THE total eclipse of the sun by the moon last month has come and gone. This rare occurrence has generated many thousands of words, but how many of these referred to the Maker of those heavenly bodies? Of the millions who gazed at the strange sight, how many, like the Psalmist, thought of God as the Creator? “The heavens declare the glory of God; and the firmament sheweth his handywork,” said David. “Day unto day uttereth speech, and night unto night sheweth knowledge” (Psalm 19:1,2). Deaf indeed is the man who does not hear that voice, but instead listens to the lie of evolution. Truly blind is the man who does not see in the heavens the clearest testimony to the creative power of the eternal God.
If we had eyes to see, we would believe the evidence that the eclipse presents of the fact that God is also the Governor of the universe. He upholds the heavenly bodies in existence, controls their orbits, and preserves them in their relationship one to another; it is He who has established, and maintains, the laws of nature. But modern man reckons himself wiser than God. Men think they can control their own destiny and be independent of God. Beneficial advances in medicine, science, and information technology do not move them to feel indebted to the Divine Giver of “every good gift and every perfect gift”, but rather, like Nebuchadnezzar of Babylon, they attribute glory to themselves. During an eclipse there are some pagans who foolishly think that they themselves cause the darkness to disappear, by frightening the “monster” away from the sun by their frenzied shouting and beating of gongs and drums. No less foolish are those who self-confidently think they have such power and resources that they can carve out their own future without reference to God. Deaf indeed is the man who never hears God in His providence, or in Scripture, asking the question, “Ye fools, when will ye be wise?” (Psl. 94:8).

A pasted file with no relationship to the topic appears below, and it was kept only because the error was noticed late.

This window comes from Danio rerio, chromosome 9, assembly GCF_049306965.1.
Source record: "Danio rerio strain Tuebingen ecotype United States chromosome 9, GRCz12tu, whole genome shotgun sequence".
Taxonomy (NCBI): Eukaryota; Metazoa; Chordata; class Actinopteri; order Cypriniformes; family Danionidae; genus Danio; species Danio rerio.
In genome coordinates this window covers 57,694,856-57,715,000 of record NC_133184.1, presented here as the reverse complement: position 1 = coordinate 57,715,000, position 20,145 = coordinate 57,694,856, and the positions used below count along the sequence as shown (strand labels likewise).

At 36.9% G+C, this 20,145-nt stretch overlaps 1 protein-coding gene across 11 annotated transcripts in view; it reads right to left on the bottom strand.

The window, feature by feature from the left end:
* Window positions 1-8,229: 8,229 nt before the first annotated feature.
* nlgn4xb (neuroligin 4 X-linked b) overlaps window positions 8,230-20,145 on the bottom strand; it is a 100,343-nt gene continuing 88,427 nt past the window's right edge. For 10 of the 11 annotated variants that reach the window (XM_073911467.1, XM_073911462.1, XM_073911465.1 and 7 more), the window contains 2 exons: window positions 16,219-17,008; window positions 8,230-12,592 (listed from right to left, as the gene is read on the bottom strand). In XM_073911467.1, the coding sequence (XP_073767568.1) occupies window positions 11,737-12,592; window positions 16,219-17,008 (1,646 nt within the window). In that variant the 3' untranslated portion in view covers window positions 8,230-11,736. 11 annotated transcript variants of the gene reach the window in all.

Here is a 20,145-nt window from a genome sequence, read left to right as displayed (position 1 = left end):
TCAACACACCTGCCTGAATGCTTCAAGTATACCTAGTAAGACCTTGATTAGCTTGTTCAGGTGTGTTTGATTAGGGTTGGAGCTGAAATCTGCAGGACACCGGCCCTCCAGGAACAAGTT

No doubt, when awesome darkness enveloped some parts of the country on August 11, some people were reminded of the darkness which prevailed when Christ was dying upon the cross almost 2000 years ago. “Now from the sixth hour there was darkness over all the land unto the ninth hour. And about the ninth hour Jesus cried with a loud voice, saying, Eli, Eli, lama sabachthani? That is to say, My God, my God, why hast thou forsaken me?” (Mat. 27:46). The darkness having lasted so long and occurring at the time of full moon shows that it was not due to a natural eclipse but what did it mean? Surely it spoke of the awful desertion, darkness and damnation which Christ had to endure for His people. Apart from His atoning death they could not avoid being banished to eternal blackness of darkness for their sins. Happy indeed is the man who looks with the eye of faith to Christ, who has not only risen victorious from the tomb but is the Sun of righteousness who has arisen upon His believing people with healing in His wings (Mal. 4:2)